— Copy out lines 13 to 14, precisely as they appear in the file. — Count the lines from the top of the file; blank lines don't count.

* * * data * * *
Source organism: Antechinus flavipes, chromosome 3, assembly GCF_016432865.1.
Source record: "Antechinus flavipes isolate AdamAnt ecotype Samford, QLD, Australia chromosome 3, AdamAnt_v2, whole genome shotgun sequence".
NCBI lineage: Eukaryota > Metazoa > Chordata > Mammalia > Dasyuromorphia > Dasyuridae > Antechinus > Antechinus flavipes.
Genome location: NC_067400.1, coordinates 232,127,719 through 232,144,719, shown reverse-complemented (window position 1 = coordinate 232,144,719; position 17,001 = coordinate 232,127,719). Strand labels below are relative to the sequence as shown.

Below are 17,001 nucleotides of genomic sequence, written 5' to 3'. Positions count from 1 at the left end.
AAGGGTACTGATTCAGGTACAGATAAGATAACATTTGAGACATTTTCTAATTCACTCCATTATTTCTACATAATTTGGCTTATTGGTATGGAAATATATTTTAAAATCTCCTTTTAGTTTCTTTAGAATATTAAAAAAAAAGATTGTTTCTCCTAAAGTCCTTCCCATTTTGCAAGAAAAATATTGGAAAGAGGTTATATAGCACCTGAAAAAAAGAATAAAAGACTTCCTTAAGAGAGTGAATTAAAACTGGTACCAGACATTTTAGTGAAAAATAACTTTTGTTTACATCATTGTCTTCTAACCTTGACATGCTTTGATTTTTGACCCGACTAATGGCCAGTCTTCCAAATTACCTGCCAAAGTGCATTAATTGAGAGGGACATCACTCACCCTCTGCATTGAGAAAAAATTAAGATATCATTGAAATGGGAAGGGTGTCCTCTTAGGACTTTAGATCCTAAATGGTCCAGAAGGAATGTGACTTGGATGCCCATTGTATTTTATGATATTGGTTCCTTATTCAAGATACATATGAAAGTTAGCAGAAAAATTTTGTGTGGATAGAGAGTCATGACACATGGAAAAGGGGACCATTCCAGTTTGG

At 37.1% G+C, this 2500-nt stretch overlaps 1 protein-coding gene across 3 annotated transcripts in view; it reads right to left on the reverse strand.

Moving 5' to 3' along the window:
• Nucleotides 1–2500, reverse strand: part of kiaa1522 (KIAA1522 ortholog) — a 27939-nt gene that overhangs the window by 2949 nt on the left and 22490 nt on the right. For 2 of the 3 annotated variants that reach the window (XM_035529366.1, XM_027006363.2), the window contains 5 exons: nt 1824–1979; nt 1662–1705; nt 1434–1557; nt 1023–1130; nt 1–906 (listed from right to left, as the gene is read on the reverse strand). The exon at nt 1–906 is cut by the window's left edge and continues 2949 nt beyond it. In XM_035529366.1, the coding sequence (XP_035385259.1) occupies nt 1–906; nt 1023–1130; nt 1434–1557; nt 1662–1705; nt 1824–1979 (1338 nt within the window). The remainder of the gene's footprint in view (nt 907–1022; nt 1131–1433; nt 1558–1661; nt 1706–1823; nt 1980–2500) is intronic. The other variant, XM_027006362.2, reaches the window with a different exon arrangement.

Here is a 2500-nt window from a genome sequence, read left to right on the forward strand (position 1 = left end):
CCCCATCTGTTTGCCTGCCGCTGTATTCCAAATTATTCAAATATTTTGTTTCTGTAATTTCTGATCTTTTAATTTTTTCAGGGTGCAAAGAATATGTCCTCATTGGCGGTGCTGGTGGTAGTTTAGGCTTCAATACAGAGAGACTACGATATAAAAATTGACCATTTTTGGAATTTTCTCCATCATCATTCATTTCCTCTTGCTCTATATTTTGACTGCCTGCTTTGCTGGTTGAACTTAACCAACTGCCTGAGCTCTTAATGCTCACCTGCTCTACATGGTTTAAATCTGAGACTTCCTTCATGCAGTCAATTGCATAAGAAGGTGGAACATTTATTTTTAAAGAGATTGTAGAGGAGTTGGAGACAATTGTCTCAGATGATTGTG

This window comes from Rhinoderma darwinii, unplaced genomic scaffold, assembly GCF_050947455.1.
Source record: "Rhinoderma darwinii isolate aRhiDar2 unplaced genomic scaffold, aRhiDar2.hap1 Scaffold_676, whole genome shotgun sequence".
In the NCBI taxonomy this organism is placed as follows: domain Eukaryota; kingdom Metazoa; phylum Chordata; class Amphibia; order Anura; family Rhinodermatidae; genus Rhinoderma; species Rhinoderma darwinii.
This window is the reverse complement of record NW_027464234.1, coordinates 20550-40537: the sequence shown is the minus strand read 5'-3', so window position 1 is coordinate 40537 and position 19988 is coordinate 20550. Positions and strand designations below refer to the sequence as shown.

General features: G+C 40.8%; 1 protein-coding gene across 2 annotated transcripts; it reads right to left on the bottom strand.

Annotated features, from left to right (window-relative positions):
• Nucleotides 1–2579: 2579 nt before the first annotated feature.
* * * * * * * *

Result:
Source record: "Rhinoderma darwinii isolate aRhiDar2 unplaced genomic scaffold, aRhiDar2.hap1 Scaffold_676, whole genome shotgun sequence".
In the NCBI taxonomy this organism is placed as follows: domain Eukaryota; kingdom Metazoa; phylum Chordata; class Amphibia; order Anura; family Rhinodermatidae; genus Rhinoderma; species Rhinoderma darwinii.